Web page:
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Five Forgotten Hockey Skills

By Ontario Minor Hockey Association, 10/18/16, 3:30PM EDT

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Remember these next time you head out to the rink

There are a lot of elements that go into creating a complete hockey player, some of them easier to see than others. Scoring goals, creating defensive stops and making big saves are all noticeable to anybody watching the game but it’s the smaller things that happen on the ice that help create those moments. Players who put the extra step into their stride or battle for the puck a second longer are often rewarded for their efforts and are showing examples or how it takes the work of five guys to score one goal.

These are a list of hockey skills that can sometimes be forgotten by players but ones that everyone should try to make part of their game. These are the types of things that coaches and teammates love and will help make you a better all-around player.

Attack the Net
Play smart and always look for the open pass, but if you have the opportunity to take a shot that is closer to the net then you have to take advantage of it. The numbers show that the closer you are to the goal line, the higher chance the puck has of going in. Don’t try to deke through a crowd and always look for teammates, however creative stick work can open up new shooting lanes for you.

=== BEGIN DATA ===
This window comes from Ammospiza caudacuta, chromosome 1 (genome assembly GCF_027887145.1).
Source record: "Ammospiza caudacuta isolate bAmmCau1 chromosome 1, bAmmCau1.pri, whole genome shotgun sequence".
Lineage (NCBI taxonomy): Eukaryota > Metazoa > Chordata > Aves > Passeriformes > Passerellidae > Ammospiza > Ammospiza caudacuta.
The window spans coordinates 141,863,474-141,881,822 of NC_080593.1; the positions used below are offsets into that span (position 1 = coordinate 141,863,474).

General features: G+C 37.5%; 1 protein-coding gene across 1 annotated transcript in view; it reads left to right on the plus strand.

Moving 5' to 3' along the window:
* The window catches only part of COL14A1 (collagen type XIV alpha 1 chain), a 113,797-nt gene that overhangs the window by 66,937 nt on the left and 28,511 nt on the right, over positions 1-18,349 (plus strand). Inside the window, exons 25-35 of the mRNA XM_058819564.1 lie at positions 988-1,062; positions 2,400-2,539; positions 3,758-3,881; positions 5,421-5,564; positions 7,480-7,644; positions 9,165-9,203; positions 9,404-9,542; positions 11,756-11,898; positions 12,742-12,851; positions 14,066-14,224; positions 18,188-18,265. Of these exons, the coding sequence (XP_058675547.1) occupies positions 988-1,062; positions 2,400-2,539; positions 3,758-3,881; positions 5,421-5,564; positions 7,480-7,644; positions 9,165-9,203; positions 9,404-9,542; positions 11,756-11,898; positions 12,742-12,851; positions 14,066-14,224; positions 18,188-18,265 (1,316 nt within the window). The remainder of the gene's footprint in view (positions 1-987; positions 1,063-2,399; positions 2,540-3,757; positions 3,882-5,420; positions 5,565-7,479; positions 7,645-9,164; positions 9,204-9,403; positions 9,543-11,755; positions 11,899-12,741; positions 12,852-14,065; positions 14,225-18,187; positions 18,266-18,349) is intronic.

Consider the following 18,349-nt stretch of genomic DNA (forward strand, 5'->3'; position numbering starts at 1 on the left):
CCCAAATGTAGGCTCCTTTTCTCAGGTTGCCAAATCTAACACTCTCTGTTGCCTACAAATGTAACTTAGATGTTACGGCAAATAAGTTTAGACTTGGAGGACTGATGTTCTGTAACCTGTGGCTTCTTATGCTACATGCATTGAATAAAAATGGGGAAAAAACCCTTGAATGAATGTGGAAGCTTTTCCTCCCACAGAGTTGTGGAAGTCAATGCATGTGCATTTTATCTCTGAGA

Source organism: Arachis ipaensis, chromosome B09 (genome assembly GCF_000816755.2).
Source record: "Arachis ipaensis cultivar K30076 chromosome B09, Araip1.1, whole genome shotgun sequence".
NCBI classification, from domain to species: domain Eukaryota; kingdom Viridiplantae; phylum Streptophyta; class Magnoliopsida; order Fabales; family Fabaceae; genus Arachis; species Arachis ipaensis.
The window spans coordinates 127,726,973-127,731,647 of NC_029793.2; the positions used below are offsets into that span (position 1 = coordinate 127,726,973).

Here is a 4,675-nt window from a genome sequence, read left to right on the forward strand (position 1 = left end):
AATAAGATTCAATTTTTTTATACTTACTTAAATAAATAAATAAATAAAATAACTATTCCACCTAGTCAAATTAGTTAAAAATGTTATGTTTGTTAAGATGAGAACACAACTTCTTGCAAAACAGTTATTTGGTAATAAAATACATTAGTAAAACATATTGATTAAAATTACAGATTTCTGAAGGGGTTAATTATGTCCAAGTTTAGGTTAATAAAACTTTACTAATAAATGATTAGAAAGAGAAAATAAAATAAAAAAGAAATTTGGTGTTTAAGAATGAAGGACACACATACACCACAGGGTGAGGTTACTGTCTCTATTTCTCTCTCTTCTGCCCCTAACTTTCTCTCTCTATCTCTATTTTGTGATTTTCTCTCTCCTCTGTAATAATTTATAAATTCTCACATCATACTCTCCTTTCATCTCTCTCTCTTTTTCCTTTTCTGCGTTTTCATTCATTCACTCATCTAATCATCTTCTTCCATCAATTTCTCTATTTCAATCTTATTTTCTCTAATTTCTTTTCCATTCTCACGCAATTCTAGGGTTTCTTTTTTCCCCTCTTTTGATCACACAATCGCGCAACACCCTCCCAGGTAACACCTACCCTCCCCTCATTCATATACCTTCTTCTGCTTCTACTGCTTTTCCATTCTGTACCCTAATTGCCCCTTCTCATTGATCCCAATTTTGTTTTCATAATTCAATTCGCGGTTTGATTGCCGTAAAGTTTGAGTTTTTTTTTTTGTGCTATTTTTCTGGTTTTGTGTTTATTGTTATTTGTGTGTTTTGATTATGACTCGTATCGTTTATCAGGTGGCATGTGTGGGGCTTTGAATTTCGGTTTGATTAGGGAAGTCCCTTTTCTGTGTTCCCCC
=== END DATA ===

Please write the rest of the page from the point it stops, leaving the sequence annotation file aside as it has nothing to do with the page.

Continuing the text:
Two Sides of the Ice
Remember that offence and defence go hand in hand. You have a responsibility to your teammates to play your role on both sides of the ice. Goalies and defencemen rely on the forwards for their defensive presence and to help block passing and shooting lanes as well as the get the puck out of the zone and end opposing offensive threats. It doesn’t matter how many goals you can score if you give them back on the defensive end.

Make Good Passes
Sometimes this is easier said than done. Passes should be sharp and crisp and arrive on your teammates stick. Pass to where the receiver will be and not to where they are standing at the moment. Use your skates and the boards to your advantage when moving or freeing the puck. Practice different angles on the boards to see where the puck will land.

Communication
Both on the ice and off of it. How you interact with teammates and coaches on the bench, what kind of language you use, how you talk to officials - it’s all being watched by those around you, especially as you get older. People will take how you act around the rink as a reflection of the person that you are. When in a game, be vocal on the ice. Help your teammates find each other and always be encouraging.

Being Prepared
This often has nothing to do with the actual play on the ice but it could end up being the most important. It starts before you even head out to the rink. Make sure you are well rested and have had a proper meal so you can be at your best while playing. Is all of your equipment ready with you and not still drying out in the laundry room? Are your skates sharpened before you get to the rink? Pregame preparation and focus is important and shouldn’t be used to worry about last minute details that are crucial to getting you out on the ice.

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